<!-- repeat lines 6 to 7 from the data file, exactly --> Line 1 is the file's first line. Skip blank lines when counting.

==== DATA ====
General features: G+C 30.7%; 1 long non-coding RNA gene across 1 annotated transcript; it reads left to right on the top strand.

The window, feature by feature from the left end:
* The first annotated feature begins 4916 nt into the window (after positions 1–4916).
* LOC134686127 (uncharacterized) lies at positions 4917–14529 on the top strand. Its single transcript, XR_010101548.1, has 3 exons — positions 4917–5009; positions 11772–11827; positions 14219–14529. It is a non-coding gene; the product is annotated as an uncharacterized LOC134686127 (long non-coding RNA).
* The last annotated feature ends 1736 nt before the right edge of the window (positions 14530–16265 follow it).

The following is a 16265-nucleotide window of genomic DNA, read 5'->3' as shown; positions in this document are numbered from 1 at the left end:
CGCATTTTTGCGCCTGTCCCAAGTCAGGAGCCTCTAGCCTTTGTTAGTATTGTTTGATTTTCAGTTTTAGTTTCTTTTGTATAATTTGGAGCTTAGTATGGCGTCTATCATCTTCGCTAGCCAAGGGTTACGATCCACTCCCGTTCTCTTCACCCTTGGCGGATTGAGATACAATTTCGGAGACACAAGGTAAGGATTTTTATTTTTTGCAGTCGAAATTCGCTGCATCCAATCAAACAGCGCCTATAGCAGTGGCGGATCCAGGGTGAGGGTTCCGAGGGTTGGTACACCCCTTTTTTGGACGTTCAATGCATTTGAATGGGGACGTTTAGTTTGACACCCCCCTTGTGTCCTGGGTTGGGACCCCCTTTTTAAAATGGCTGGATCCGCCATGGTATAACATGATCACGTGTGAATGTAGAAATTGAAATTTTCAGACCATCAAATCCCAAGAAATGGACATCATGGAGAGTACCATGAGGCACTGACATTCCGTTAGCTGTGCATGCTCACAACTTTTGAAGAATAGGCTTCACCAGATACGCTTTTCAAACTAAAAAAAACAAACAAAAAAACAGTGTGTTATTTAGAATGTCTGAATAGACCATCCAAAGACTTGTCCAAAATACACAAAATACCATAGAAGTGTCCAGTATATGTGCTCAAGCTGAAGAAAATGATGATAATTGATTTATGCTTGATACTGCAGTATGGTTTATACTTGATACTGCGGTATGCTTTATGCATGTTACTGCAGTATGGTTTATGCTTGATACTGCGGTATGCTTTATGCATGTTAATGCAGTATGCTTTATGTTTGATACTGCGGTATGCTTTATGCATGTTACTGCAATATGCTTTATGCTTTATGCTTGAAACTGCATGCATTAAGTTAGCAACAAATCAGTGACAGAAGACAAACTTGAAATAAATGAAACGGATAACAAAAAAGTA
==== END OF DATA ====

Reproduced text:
The following is a 16265-nucleotide window of genomic DNA, read 5'->3' as shown; positions in this document are numbered from 1 at the left end:
CGCATTTTTGCGCCTGTCCCAAGTCAGGAGCCTCTAGCCTTTGTTAGTATTGTTTGATTTTCAGTTTTAGTTTCTTTTGTATAATTTGGAGCTTAGTATGGCGTCTATCATCTTCGCTAGCCAAGGGTTACGATCCACTCCCGTTCTCTTCACCCTTGGCGGATTGAGATACAATTTCGGAGACACAAGGTAAGGATTTTTATTTTTTGCAGTCGAAATTCGCTGCATCCAATCAAACAGCGCCTATAGCAGTGGCGGATCCAGGGTGAGGGTTCCGAGGGTTGGTACACCCCTTTTTTGGACGTTCAATGCATTTGAATGGGGACGTTTAGTTTGACACCCCCCTTGTGTCCTGGGTTGGGACCCCCTTTTTAAAATGGCTGGATCCGCCATGGTATAACATGATCACGTGTGAATGTAGAAATTGAAATTTTCAGACCATCAAATCCCAAGAAATGGACATCATGGAGAGTACCATGAGGCACTGACATTCCGTTAGCTGTGCATGCTCACAACTTTTGAAGAATAGGCTTCACCAGATACGCTTTTCAAACTAAAAAAAACAAACAAAAAAACAGTGTGTTATTTAGAATGTCTGAATAGACCATCCAAAGACTTGTCCAAAATACACAAAATACCATAGAAGTGTCCAGTATATGTGCTCAAGCTGAAGAAAATGATGATAATTGATTTATGCTTGATACTGCAGTATGGTTTATACTTGATACTGCGGTATGCTTTATGCATGTTACTGCAGTATGGTTTATGCTTGATACTGCGGTATGCTTTATGCATGTTAATGCAGTATGCTTTATGTTTGATACTGCGGTATGCTTTATGCATGTTACTGCAATATGCTTTATGCTTTATGCTTGAAACTGCATGCATTAAGTTAGCAACAAATCAGTGACAGAAGACAAACTTGAAATAAATGAAACGGATAACAAAAAAGTA